Still, her life as a writer is just as much of gamble. “Everything we do in life can be seen as a gamble,” Lederer said. “There is always a risk – or lack of risk – and reward, calculation, some underlying way to analyze a situation that might, on some level, resemble a gamble.”

Her newest publication, The Heaven-Sent Leaf took form on the 40th floor of a hedge fund company in Manhattan and focuses on the themes of love, money, and what Publishers Weekly described in their review of her material as “a cog in a capitalist machine.” The book contains 45 poems encircling the connections of money and love. The name is from Goethe’s Faust where the “heaven-sent leaf” is printed paper money, which eventually leads to ruin. But the idea of love is strongly connected, but may or may not produce the same consequences.

Visiting Assistant Professor of English Emma Bolden, who knows Lederer’s work and has struck up an “electronic friendship” (e-mail exchanges) with her, gives three tips for enhancing a patron’s enjoyment for such a poetry event:

  1. Familiarize Yourself With The Writers’ Work And Aesthetic

    You wouldn’t go to a concert before listening to the band’s music, and the same should be true of a poetry reading! Just as music falls into different genres or types, so does poetry. Some poets craft straight-forward stories while others travel to the edges of language and its capabilities. Some poets center song-like pieces around a specific emotion while others explore intellectual concepts and philosophical ideas. Learning about a poet’s aesthetic will give you an idea of the themes and ideas the poet investigates, the type of language they use, and the way their poems are constructed. A familiarity with these things will allow you to better follow and appreciate the poet’s work. Examples of Katy Lederer’s work can be found on the Boston Review’s website at and at Katy Lederer is also a poetry editor for FENCE, a popular and important poetry journal, poems from which can be found at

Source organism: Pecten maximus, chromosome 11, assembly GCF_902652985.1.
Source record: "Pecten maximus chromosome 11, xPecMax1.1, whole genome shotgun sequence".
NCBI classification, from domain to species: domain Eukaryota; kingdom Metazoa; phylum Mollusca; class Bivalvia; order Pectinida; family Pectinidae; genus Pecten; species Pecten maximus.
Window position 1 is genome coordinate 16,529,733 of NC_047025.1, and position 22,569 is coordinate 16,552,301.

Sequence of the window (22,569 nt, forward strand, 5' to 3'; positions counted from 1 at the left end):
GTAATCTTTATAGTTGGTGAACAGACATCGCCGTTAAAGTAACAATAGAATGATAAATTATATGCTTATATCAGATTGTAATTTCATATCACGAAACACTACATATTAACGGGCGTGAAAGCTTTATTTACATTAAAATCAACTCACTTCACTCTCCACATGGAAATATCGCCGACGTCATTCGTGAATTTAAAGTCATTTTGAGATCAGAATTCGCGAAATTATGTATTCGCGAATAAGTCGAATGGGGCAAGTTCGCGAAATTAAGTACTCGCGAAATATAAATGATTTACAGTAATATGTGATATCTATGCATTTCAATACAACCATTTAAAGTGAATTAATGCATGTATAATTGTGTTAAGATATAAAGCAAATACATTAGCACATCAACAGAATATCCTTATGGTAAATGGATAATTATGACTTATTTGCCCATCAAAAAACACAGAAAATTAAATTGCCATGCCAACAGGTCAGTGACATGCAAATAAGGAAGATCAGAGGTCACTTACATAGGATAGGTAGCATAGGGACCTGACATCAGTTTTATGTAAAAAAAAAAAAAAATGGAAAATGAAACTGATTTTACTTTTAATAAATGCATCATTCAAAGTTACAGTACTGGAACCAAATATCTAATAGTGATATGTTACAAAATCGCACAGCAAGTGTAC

2. Remember That Poetry Is Both A Written And Perfomative Art

    We currently encounter poetry mostly on the page, as something we read for ourselves. However, historically, poetry has been a performative art far longer than it has been a written art! Poetry has its roots in music: in fact, a good many of the poems you’re familiar with, from Sappho’s lyrics to Beowulf, were originally performed. Contemporary poetry holds on to this tradition, as poets still pay as much attention to the sound of the words as they do to the way they appear on a page. A poetry reading is a rare opportunity to celebrate this performative aspect of poetry, so keep your ears open for sequences of sound and rhythm, and the music behind the meaning!

  3. Be Open To Poetry As An Experience

    When we do encounter poetry on the page these days, it’s usually within the confines of the classroom. We’re often trained to dissect a poem, and tend to approach poetry more as a test than as entertainment. It is indeed true that every poem contains layers of meaning, but it is also true that a poem is something meant to be enjoyed. When reading or listening to a poem, you have the rare opportunity to see the world exactly the way someone else sees it. Open your mind, and allow yourself to enjoy the experience of experiencing the world exactly as another person does!